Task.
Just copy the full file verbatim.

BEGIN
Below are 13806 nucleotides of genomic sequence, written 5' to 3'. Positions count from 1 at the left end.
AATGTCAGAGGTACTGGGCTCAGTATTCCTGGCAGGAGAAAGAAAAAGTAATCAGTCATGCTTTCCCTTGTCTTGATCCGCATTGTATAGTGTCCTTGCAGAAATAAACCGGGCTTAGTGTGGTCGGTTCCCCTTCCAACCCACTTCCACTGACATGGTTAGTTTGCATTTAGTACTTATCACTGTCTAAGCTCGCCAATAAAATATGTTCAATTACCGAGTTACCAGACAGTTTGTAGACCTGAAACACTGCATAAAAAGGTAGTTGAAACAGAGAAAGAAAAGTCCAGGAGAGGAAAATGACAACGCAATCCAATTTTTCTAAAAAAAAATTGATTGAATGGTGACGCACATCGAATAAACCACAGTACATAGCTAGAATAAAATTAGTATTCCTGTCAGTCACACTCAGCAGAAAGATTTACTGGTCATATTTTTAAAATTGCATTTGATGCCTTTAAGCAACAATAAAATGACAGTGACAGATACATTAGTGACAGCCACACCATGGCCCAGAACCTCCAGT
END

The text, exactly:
Below are 13806 nucleotides of genomic sequence, written 5' to 3'. Positions count from 1 at the left end.
AATGTCAGAGGTACTGGGCTCAGTATTCCTGGCAGGAGAAAGAAAAAGTAATCAGTCATGCTTTCCCTTGTCTTGATCCGCATTGTATAGTGTCCTTGCAGAAATAAACCGGGCTTAGTGTGGTCGGTTCCCCTTCCAACCCACTTCCACTGACATGGTTAGTTTGCATTTAGTACTTATCACTGTCTAAGCTCGCCAATAAAATATGTTCAATTACCGAGTTACCAGACAGTTTGTAGACCTGAAACACTGCATAAAAAGGTAGTTGAAACAGAGAAAGAAAAGTCCAGGAGAGGAAAATGACAACGCAATCCAATTTTTCTAAAAAAAAATTGATTGAATGGTGACGCACATCGAATAAACCACAGTACATAGCTAGAATAAAATTAGTATTCCTGTCAGTCACACTCAGCAGAAAGATTTACTGGTCATATTTTTAAAATTGCATTTGATGCCTTTAAGCAACAATAAAATGACAGTGACAGATACATTAGTGACAGCCACACCATGGCCCAGAACCTCCAGT